Civil Liberties

2 July 2012News in Brief

Former British police spy Mark Kennedy, who infiltrated anti-climate change and other activist groups between 2003 and 2010 (see PN 2530), is now working as a security consultant for the Densus Group in the US, providing ‘investigative services, risk and threat assessments’, according to an entry on his online LinkedIn profile.

The new job, like Kennedy’s initial exposure, was first reported on the activist media website Indymedia before being picked up as ‘exclusive’ breaking news by…

2 July 2012News

Veteran campaigner challenges 'extremism' database

John Catt, 87, plans to appeal against the decision of the high court to allow the police to keep his personal details on the police’s National Domestic Extremism Database, despite the fact that he has never been convicted of any crime.

Lord justice Gross and Mr justice Irwin handed down their judgement on 30 May, citing the anti-war protestor’s participation in Smash EDO protests in his home town, Brighton.

Lord Gross said: ‘Although many people at Smash EDO protests do not…

2 July 2012News

Did police spy Bob Lambert fire-bomb Debenhams?

Police spy Bob Lambert fire-bombed the Harrow branch of Debenham’s in July 1987, Green MP Caroline Lucas told parliament on 13 June. The attack was perhaps ‘a move to bolster Lambert’s credibility’ within the Animal Liberation Front, which he had succeeded in infiltrating.

Lambert then helped convict two other members of the group, Geoff Sheppard and Andrew Clark, who carried out fire-bombings of Debenham stores in Luton and Romford at the same time as the Harrow attack. Sheppard and…

30 May 2012News

Recent campaigning in Wales in solidarity with the US whistleblower.

WISE Up for Bradley Manning is a grassroots network in Wales, Ireland, Scotland and England (WISE) taking action for the young US military intelligence analyst who has been held by the US government for two years without trial.

Accused of blowing the whistle on US war crimes and revealing other truths the US would have preferred to keep buried, Bradley Manning has been tortured and denied his constitutional rights.

When US president Barack Obama, commander-in-chief of the…

31 March 2012Feature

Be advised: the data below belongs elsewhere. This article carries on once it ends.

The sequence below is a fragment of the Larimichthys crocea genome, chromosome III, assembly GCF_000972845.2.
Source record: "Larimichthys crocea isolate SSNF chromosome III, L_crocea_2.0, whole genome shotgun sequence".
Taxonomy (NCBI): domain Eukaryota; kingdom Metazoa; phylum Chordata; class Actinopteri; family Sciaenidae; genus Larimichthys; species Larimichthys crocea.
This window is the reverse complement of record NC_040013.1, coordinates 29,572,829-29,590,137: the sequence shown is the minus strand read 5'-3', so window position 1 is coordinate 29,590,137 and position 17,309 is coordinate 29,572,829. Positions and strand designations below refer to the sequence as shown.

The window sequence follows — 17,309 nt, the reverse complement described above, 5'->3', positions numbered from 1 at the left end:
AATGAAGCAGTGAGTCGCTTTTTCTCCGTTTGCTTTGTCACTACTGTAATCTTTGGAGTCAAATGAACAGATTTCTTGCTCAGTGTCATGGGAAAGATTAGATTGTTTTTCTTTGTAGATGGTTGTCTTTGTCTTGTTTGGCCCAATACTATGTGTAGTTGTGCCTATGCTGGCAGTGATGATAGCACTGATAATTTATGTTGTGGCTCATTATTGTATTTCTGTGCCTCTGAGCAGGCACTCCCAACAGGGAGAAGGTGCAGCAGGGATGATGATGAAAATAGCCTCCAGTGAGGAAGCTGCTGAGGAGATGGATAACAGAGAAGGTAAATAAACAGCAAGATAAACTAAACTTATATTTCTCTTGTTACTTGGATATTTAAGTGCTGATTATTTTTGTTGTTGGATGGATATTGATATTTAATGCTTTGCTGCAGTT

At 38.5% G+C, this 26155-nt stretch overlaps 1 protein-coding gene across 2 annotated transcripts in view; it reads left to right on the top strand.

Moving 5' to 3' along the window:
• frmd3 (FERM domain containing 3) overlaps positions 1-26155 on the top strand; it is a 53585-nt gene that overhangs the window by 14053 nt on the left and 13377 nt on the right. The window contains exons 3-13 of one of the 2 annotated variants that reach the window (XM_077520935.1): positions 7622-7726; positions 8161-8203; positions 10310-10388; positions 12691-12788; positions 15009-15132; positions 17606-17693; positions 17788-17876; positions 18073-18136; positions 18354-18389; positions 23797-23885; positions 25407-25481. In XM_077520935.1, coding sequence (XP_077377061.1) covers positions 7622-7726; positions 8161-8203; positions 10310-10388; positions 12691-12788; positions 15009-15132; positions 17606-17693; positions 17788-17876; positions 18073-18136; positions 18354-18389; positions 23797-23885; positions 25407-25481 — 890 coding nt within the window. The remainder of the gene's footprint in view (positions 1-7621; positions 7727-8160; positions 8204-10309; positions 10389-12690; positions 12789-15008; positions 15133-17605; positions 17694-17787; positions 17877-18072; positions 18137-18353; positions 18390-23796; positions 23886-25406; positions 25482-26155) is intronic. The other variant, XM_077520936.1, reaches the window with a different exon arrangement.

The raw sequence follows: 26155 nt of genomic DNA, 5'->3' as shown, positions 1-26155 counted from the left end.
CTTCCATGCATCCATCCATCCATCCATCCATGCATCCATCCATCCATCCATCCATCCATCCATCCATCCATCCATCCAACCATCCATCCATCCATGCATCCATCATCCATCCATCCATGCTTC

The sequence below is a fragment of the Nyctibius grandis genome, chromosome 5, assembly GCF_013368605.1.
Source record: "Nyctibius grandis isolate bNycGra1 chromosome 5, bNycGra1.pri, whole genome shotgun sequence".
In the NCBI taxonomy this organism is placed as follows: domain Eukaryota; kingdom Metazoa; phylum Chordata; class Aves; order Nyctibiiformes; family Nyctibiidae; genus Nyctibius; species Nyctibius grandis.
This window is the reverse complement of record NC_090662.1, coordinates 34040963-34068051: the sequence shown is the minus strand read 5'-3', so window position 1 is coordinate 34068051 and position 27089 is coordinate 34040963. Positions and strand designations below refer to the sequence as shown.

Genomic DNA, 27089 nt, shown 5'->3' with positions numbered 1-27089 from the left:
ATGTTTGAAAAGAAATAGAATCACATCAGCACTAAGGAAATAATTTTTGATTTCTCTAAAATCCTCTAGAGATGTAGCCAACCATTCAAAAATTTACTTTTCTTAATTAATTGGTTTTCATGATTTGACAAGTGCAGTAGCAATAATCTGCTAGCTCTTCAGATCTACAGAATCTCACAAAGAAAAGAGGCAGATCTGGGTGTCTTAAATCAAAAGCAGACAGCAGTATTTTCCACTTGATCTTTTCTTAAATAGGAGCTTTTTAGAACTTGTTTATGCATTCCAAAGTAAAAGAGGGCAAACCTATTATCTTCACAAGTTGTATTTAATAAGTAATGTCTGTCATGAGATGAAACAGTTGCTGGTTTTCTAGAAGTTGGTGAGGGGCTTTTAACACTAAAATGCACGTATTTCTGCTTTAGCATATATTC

As the ban on unauthorised protest around Parliament under the Serious Organised Crime and Police Act 2005 (SOCPA) is finally repealed, the new restrictions that replace it are being tested in the High Court.

Since restrictions on ‘demonstrations in the vicinity of Parliament’ were first mooted in response to Brian Haw’s anti-war protest in Parliament Square, individuals have been standing up and creating a collective challenge in defence of the freedom to protest.

The restrictions received wider public attention when PN’s own Milan Rai and Maya Evans were convicted for reading out the names of Iraqi and British dead opposite Downing Street. Mark Thomas’s lone mass demos made fun of…

30 March 2012News

The right to a fair trial is under attack.

The Anti-terrorism, Crime and Security Act 2001 allowed the setting up of Special Immigration Appeals Courts.

These meet mainly in secret with only the prosecution and the judge knowing the full evidence against the defendant and the identity of witnesses.

The defendant is not allowed to know the details of some evidence obtained by security services, thus putting paid to the idea of a fair and open trial in such cases.

And now we have the recently introduced…

30 March 2012News

On 5 March, Parliament Square protester Maria Gallastegui had her day in court contesting the new restrictions on demonstrating around parliament.

Maria was the only Parliament Square camper given leave to challenge the new Police Reform and Social Responsibility Act (PRASRA), which replaces the provisions of the Serious Organised Crime and Police Act 2005 (SOCPA) which expired at the end of March.

As PN went to press, it was still not clear when the high court would announce its decision. ‘Originally, they said they would make a decision [in the week of 20 March],’ Maria told PN. ‘However, they keep on pushing the date back…

1 March 2012News

A new official report on undercover police fails to deal with the real issues